Chicago is a union town. Personally speaking, I’m proud of Chicago’s rich and complex union history and of the depth of Chicagoans’ continuing support for the right of workers to organize, especially when so much of the culture and mindset of the United States opposes organized labor.
Chicago’s support for unions goes double for the Chicago Teachers Union, especially from the vast majority of Chicago Public Schools parents. Last fall, polling showed that CPS parents were more likely to support the teachers’ demands than other city residents were. And I was among them.
Teacher unions all over the country have looked to the CTU for leadership on how to combine social justice demands that benefit students and neighborhoods with traditional wage-and-benefit contract bargaining. The CTU has also made smart alliances with community organizations around the city to push for more resources in Chicago’s most underserved neighborhoods. (And yes, CTU puts money into those relationships. And they are about more than money.)
At the same time, I recognize that in our union town it can be difficult to speak critically about unions when they need to hear hard truths. With that in mind, I’m sharing a letter a former teacher wrote me by email expressing concerns about the ways in which teacher unions and police unions both protect their members at the expense of the people they serve. The former teacher has asked me to share this letter anonymously in order to stay employed and maintain professional working relationships. I hope my sharing this letter will spark constructive conversation about how to solve the problems the writer points out.
Letter: Teacher Unions Are More Like Police Unions Than They Want to Admit
Teachers unions don’t like to affiliate themselves with police unions. The Chicago Teachers Union (CTU) recently advocated for pulling Chicago police from the city’s schools. As we see the police brutality against Black people continue unabated even as the light of transparency increases, police unions are not very popular. They protect rogue and abusive police officers and have for hundreds of years. They fight reform and any sorts of limits on their power.
And they do their job well. Derek Chauvin, the Minneapolis police officer, who brutally killed George Floyd, had 18 prior complaints against him and still had his job. Police unions are effective at protecting their members.
And it is the same with teachers unions. When police officers or teachers are accused of wrongdoing, it is the union that supplies the public relations spin, the lawyers and the defense.
Teacher unions want you to believe that they are about students, that they are social justice warriors, fighting for sanctuary cities, DREAMers and others, but their fundamental purpose is to increase teachers’ pay, lower their class sizes and protect their jobs. And in these roles, they are successful. When I was a teacher, that is what I wanted from my union.
It is not the union’s job to protect students; their job is to help teachers keep their jobs. Sadly, this is still the teacher union’s job, even when teacher members are sexual molesters and otherwise abusive. In the 2018 series Betrayed, the Chicago Tribune uncovered hundreds of cases of sexual assault and abuse by teachers and school staff in Chicago’s public schools over the previous 10 years; there are myriad examples of predators moving from school to school. It is impossible to know the exact number because records are spotty.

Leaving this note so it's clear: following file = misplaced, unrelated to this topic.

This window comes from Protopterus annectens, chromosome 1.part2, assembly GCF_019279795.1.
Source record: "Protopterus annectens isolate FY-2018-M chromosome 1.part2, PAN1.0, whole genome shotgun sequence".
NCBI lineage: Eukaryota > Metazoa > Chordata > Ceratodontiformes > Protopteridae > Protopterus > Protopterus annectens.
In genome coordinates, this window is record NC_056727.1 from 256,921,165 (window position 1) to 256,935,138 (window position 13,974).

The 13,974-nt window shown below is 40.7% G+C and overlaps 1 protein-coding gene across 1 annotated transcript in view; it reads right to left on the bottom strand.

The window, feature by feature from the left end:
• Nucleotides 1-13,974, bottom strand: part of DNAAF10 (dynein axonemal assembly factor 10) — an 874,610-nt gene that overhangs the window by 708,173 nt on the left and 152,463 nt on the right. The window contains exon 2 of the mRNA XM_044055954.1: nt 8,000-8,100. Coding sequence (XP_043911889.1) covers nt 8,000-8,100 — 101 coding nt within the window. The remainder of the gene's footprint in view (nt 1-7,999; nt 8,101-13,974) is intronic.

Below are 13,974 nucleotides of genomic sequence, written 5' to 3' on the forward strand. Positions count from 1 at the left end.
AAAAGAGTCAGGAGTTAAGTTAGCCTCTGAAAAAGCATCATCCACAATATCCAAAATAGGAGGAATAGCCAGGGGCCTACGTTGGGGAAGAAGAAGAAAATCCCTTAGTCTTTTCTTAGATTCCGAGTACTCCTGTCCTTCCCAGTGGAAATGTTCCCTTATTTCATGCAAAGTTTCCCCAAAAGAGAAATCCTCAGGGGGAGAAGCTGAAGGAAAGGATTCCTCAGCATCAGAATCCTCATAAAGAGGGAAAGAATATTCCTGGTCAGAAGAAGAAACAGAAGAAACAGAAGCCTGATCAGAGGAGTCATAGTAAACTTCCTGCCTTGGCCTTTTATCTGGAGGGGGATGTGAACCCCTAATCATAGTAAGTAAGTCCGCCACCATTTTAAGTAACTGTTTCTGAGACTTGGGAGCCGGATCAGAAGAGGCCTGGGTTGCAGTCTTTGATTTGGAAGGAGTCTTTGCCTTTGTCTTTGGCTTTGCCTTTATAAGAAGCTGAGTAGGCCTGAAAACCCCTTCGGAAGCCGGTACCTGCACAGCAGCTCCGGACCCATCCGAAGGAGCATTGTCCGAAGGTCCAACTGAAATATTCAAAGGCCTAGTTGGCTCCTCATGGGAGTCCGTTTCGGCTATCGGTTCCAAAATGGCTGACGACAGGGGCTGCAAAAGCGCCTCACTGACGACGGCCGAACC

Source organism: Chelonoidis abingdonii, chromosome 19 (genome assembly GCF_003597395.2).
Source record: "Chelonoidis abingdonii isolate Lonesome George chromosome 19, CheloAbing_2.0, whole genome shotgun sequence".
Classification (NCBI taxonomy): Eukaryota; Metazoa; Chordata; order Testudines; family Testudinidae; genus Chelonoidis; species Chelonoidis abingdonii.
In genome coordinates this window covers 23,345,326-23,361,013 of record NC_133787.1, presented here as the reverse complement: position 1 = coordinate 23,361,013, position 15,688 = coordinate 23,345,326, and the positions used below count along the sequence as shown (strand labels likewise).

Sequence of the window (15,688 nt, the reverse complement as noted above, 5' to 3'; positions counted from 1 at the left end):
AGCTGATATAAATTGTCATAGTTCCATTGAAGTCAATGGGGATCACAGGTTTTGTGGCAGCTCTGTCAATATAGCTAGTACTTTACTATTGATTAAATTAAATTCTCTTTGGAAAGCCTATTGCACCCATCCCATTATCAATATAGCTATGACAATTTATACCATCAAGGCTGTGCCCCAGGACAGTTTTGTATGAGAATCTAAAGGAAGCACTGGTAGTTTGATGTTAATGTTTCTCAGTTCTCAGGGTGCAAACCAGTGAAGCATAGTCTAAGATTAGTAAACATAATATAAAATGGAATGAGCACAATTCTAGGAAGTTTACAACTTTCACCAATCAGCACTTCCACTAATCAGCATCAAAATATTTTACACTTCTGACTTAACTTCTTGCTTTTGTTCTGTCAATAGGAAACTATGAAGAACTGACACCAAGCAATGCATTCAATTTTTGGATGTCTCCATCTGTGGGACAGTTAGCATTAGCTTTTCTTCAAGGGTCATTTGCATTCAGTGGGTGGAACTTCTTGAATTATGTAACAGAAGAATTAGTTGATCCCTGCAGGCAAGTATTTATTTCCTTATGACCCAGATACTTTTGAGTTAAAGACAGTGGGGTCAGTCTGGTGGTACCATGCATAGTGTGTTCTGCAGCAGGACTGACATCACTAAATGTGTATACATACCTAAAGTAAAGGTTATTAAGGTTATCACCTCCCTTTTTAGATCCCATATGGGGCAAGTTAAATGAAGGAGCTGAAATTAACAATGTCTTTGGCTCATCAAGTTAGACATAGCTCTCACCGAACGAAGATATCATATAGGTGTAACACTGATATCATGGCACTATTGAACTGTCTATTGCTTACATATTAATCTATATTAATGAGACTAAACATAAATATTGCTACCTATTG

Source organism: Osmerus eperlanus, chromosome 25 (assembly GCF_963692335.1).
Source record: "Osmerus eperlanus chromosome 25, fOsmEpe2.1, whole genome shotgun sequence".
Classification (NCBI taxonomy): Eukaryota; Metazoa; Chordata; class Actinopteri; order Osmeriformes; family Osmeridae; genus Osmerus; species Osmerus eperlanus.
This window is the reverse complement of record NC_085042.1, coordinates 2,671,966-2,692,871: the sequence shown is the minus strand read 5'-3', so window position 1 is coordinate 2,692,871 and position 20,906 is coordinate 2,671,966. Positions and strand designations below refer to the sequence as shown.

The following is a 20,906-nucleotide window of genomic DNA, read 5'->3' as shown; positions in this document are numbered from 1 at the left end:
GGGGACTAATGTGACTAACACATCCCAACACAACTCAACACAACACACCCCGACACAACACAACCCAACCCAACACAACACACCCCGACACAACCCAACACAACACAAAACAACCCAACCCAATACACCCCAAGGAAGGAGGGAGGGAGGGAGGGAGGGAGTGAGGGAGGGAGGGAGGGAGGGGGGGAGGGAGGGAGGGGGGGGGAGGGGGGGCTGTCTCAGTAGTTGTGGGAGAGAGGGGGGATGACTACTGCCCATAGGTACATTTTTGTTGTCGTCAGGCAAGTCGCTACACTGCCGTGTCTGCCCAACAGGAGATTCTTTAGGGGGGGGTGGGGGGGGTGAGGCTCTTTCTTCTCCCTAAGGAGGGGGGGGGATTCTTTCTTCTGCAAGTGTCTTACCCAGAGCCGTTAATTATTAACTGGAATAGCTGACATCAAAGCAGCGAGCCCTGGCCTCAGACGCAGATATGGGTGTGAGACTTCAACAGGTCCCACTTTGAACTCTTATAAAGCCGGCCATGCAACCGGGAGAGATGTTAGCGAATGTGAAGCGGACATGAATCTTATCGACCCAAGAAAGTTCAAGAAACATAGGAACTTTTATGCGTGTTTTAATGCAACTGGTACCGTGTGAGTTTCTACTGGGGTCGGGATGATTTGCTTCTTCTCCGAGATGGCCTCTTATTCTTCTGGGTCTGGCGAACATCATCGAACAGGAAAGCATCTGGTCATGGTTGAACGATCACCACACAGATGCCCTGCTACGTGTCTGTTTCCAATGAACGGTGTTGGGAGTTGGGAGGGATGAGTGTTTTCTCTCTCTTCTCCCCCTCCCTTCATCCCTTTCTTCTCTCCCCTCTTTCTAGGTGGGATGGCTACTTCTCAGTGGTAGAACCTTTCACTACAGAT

In Betrayed, there is evidence of the failings of every step of the school system while the CTU remained silent. Apparently, their leader, Jesse Sharkey, “missed” the emails from investigators. What could he say?
When Police and Teacher Unions Fight Accountability, We Can’t Let Them Win
It is not hard to argue that these recent actions of both police and teacher unions are not in the public interest. Both enjoy significant political power from supporting elected officials who advocate for them. The unions often fight any legislation aimed at increasing teacher accountability and transparency or eroding the robust job protections that teachers and police officers enjoy.
Sadly, almost everyone has a story of a bad teacher. When I was a teacher, I had a colleague who was just waiting to retire. For two years, I saw the energetic and intellectually curious 6th graders in her class shrivel. It was heartbreaking.
The barriers to firing ineffective–not to mention harmful or predatory– teachers are almost insurmountable thanks to tenure laws, which give teachers almost 100% job protection once they have taught for a few years. This probationary period is different in different districts, but teacher unions always fight for the shortest probationary period possible.
Both teachers and police officers work with the public when they are at their most vulnerable. You could argue that teachers, especially, have the greatest impact on our future as a country. For the United States to work for everyone, teachers and police officers must serve and protect consistently and equitably, and, when they don’t, they should lose their jobs.
To me, it is crazy that this is a contentious statement. Protecting bad teachers and police officers is dangerous for everyone, but it is exponentially worse for communities with less power and fewer resources. Too often, these communities are mostly Black and Brown.
I applaud teacher unions for speaking out against abusive police officers in schools, but I hope they will go a step further and consider how their own policies make it hard for every child to have the great teacher they deserve.
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